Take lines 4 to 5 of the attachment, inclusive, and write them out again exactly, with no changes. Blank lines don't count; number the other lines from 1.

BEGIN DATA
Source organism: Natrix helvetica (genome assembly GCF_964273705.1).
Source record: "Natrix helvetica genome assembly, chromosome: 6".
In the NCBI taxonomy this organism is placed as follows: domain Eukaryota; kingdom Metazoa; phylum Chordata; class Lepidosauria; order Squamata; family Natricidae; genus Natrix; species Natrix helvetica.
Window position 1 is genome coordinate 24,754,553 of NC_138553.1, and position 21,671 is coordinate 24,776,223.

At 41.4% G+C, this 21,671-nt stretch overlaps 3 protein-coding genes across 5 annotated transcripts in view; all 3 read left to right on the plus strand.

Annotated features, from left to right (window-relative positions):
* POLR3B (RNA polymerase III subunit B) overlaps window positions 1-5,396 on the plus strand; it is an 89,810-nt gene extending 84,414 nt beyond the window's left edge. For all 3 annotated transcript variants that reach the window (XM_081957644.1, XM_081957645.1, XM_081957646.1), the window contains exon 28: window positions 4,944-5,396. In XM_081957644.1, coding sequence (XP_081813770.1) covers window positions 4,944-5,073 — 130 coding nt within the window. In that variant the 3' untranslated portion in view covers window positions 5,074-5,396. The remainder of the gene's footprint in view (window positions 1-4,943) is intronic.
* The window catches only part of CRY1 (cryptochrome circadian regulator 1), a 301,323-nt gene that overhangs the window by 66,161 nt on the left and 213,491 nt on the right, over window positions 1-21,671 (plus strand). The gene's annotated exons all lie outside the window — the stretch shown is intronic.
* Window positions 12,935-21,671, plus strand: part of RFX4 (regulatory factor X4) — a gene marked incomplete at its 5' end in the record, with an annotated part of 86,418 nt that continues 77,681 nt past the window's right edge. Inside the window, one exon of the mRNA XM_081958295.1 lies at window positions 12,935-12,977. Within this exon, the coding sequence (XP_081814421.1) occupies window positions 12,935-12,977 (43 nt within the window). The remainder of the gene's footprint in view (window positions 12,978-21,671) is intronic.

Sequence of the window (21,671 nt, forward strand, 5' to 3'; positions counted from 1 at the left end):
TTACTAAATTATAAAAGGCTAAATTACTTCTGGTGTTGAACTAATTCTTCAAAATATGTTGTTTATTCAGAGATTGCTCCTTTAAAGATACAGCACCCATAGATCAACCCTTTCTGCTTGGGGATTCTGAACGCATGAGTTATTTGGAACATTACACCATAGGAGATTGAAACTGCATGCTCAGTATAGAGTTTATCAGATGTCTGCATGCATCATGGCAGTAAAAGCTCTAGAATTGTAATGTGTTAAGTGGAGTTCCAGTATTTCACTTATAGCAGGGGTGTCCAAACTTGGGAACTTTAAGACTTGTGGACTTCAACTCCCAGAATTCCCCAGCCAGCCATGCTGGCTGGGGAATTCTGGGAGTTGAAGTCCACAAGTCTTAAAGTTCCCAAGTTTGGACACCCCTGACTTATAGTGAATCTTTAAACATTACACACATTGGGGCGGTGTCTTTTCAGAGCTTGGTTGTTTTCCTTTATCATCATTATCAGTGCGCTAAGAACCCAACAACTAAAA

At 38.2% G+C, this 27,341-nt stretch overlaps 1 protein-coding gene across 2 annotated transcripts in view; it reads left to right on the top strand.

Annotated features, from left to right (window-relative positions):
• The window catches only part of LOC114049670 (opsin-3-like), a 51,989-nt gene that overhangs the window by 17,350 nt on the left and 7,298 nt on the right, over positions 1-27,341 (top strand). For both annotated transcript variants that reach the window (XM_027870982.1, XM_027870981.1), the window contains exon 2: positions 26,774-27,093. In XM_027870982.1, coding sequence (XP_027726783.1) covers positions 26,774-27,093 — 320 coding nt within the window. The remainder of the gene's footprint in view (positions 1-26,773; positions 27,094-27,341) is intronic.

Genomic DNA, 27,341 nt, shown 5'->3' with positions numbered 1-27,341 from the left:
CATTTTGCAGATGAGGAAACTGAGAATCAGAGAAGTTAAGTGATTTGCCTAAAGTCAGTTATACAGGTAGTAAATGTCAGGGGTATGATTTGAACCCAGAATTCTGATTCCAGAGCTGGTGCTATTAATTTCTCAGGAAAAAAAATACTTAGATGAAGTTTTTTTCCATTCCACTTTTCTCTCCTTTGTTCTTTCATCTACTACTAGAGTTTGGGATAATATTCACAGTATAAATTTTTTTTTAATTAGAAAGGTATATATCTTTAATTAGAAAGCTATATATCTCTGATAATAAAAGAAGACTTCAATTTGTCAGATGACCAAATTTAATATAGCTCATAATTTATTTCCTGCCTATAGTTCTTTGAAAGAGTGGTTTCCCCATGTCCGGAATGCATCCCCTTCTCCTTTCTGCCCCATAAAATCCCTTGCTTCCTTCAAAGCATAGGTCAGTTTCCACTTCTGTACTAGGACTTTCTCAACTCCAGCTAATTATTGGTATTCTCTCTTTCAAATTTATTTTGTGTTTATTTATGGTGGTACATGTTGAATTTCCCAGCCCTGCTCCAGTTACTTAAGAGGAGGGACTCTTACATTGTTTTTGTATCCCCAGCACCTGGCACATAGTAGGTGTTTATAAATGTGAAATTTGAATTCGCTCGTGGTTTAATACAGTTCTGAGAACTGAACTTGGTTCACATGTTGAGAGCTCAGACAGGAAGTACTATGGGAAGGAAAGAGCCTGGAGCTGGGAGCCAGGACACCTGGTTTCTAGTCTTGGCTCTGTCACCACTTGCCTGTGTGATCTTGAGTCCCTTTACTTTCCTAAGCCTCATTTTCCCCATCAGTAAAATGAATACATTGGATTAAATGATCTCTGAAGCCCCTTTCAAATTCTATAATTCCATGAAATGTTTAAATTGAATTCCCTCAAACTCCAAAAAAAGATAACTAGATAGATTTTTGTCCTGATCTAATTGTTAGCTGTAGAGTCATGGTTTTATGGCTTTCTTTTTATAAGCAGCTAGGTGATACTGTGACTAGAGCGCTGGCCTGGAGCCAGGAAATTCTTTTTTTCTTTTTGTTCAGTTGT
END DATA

Window position 1 is genome coordinate 24,754,553 of NC_138553.1, and position 21,671 is coordinate 24,776,223.

At 41.4% G+C, this 21,671-nt stretch overlaps 3 protein-coding genes across 5 annotated transcripts in view; all 3 read left to right on the plus strand.